equivalence findings uniformly affects all members of the class even
though some class members are evaluated and rejected at step four or five
of the evaluation process. Plaintiffs do not, as the Secretary contends,
seek a determination of each individual's eligibility for benefits.
Thus, the class has met the requirement of Rule 23(a)(2). Johnson, 100
F.R.D. at 74; Dixon v. Quern, 76 F.R.D. 617, 620 (N.D.Ill. 1977).
The typicality test is "whether the named plaintiffs claim and that
asserted on behalf of the class are `based on the same legal theory.'"
Johnson, 100 F.R.D. at 74. Plaintiffs' claims clearly meet this test
because they are based on a procedural challenge to the Secretary's
interpretation of her regulations. See Quern, 76 F.R.D. at 620.
Adequacy of Representation
"Adequacy of representation depends on two factors: (a) the plaintiffs'
attorneys must be qualified, experienced and generally able to conduct
the proposed litigation; and (b) the plaintiff must not have interests
antagonistic to those of the class." Johnson,
100 F.R.D. at 74-75. Plaintiffs' attorneys are experts in class actions
and Social Security law, and have been found adequate class counsel in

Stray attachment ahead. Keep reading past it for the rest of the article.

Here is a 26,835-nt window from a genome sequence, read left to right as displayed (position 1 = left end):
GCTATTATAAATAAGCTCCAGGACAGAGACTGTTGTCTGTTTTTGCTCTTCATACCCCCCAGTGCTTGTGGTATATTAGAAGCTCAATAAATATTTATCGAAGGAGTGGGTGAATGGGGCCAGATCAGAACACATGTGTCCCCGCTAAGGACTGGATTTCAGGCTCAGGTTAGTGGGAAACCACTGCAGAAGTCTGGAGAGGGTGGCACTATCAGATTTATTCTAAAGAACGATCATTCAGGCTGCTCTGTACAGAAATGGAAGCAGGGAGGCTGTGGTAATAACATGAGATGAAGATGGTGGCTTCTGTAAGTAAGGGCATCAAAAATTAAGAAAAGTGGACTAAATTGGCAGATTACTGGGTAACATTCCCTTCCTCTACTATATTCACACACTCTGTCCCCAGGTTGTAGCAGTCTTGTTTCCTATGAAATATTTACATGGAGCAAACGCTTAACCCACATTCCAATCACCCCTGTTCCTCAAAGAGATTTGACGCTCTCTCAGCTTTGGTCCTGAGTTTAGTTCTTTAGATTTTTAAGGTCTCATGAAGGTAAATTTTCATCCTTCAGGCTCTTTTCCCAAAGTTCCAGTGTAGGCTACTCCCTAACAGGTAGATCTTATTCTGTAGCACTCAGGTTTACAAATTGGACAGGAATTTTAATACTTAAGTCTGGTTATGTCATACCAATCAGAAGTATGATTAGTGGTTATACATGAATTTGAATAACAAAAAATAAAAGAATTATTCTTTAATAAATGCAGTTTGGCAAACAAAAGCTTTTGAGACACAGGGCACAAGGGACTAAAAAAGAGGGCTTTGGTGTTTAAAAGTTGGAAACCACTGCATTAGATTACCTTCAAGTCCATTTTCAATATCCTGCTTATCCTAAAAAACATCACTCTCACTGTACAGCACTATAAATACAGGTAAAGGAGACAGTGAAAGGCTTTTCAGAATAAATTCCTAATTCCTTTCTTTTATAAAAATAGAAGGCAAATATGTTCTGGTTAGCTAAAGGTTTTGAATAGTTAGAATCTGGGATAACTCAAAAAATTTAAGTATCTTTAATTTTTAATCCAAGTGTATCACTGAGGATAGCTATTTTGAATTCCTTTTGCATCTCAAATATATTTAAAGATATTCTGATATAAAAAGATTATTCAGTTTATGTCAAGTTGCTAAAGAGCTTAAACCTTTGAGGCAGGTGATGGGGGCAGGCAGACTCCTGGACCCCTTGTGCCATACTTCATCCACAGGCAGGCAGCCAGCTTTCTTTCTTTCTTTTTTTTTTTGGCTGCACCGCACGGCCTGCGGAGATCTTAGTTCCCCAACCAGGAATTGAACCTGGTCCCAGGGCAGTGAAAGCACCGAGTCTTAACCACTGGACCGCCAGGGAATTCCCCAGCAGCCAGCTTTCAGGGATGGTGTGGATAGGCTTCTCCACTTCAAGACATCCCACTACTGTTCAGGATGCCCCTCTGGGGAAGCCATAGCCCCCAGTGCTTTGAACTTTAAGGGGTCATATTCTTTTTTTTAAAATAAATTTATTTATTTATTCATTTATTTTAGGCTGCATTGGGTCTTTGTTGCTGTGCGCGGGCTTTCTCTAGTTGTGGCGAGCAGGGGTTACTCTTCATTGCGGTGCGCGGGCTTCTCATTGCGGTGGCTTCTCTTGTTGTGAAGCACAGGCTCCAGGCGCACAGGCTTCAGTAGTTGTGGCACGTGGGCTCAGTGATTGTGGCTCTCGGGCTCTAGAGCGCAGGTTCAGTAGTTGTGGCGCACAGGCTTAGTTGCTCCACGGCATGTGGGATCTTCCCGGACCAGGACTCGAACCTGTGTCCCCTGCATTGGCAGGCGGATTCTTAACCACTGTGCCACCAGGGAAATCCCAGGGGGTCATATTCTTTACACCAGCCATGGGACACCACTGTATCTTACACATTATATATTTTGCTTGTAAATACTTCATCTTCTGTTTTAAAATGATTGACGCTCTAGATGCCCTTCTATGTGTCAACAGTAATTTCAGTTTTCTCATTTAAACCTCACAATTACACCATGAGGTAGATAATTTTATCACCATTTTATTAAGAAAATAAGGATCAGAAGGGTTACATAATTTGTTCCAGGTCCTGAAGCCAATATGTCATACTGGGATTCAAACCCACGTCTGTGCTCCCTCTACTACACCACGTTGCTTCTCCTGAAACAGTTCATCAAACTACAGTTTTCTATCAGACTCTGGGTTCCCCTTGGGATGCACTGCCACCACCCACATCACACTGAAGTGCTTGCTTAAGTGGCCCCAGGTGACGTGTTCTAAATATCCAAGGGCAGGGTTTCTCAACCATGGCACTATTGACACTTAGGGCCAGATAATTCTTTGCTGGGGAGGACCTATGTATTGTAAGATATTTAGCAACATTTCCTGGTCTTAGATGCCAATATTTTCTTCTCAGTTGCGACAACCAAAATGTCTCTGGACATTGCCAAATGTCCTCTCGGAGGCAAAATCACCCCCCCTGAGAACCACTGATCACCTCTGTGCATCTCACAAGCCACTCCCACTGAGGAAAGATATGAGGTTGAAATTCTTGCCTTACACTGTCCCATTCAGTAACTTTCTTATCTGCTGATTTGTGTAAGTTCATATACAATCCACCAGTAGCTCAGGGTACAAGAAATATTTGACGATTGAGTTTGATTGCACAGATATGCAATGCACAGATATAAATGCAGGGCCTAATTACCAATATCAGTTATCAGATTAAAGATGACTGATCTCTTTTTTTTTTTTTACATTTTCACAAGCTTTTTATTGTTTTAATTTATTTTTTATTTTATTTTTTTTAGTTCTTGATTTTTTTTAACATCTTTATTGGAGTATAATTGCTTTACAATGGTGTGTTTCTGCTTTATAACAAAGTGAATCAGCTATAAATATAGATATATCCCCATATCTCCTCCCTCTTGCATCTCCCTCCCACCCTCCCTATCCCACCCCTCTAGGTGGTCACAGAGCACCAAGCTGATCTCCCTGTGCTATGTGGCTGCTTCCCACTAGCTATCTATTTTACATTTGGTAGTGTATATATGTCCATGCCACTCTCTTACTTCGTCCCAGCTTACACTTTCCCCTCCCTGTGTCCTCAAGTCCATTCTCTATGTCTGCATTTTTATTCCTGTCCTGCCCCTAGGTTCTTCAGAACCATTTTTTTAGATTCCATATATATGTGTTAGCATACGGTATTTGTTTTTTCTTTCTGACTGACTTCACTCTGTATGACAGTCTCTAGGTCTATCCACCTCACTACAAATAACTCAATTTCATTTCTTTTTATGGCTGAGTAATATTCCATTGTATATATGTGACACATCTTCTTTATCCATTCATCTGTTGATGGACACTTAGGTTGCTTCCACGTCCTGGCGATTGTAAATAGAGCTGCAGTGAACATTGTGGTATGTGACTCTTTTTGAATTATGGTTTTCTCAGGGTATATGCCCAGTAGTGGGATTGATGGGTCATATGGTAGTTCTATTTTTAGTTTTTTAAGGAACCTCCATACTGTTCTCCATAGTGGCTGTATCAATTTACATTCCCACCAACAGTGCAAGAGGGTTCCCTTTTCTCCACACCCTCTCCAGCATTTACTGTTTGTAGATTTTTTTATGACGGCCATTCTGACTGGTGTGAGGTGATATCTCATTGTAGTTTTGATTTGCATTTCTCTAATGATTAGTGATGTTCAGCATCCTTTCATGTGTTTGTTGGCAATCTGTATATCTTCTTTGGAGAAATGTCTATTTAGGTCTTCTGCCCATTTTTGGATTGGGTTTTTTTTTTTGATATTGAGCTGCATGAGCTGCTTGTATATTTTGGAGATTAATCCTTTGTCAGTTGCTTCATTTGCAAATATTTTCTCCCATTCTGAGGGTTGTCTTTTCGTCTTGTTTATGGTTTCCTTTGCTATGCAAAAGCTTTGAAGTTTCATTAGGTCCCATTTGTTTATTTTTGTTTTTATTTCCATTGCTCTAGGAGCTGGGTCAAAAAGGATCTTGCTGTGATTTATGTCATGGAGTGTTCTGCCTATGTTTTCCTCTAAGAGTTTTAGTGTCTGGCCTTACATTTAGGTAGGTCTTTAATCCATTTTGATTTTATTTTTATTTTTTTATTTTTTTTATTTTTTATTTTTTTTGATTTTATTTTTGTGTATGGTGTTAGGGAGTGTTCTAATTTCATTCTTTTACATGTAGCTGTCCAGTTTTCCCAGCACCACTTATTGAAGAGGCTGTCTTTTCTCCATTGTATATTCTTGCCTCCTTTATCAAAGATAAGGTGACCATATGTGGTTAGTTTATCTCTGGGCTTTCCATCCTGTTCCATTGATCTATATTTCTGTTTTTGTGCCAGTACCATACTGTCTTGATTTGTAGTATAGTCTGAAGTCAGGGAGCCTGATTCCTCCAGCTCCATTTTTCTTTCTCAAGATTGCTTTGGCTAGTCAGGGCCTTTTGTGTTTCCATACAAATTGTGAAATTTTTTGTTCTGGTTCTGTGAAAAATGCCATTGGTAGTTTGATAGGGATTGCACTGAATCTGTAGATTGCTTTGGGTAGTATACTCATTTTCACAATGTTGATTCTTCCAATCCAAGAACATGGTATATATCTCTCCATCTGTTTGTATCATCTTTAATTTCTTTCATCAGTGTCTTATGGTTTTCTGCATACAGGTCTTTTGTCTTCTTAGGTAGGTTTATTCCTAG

this circuit many times. See e.g., Wright v. California, 587 F.2d 345
(7th Cir. 1978); Jimenez v. Weinberger, 523 F.2d 689 (N.D.Ill. 1977);
Custom v. Trainor, 74 F.R.D. 409 (N.D.Ill. 1977). The second factor is
also met because the class members have the same interest in ensuring
that the Secretary make medical equivalence findings at step three of her
evaluation process. Thus, Rule 23(a)(4)'s requirements are met.
Lastly, the class meets the requirements of Rule 23(b) that the
Secretary act on grounds generally applicable to the class, thereby
making injunctive or declaratory relief with respect to the class as a
whole appropriate. In fact, as the plaintiffs point out, the class itself
is defined by reference to the scope of the defendant's policies at
issue, so that relief will affect all members of the class equally and
only those members. Johnson, 100 F.R.D. at 75; see also Advisory Board
Committee Note to Fed.R.Civ.P. 23, 39 F.R.D. 69, 102.
For all the foregoing reasons, the court grants plaintiffs' motion for
class certification for the class as presently defined.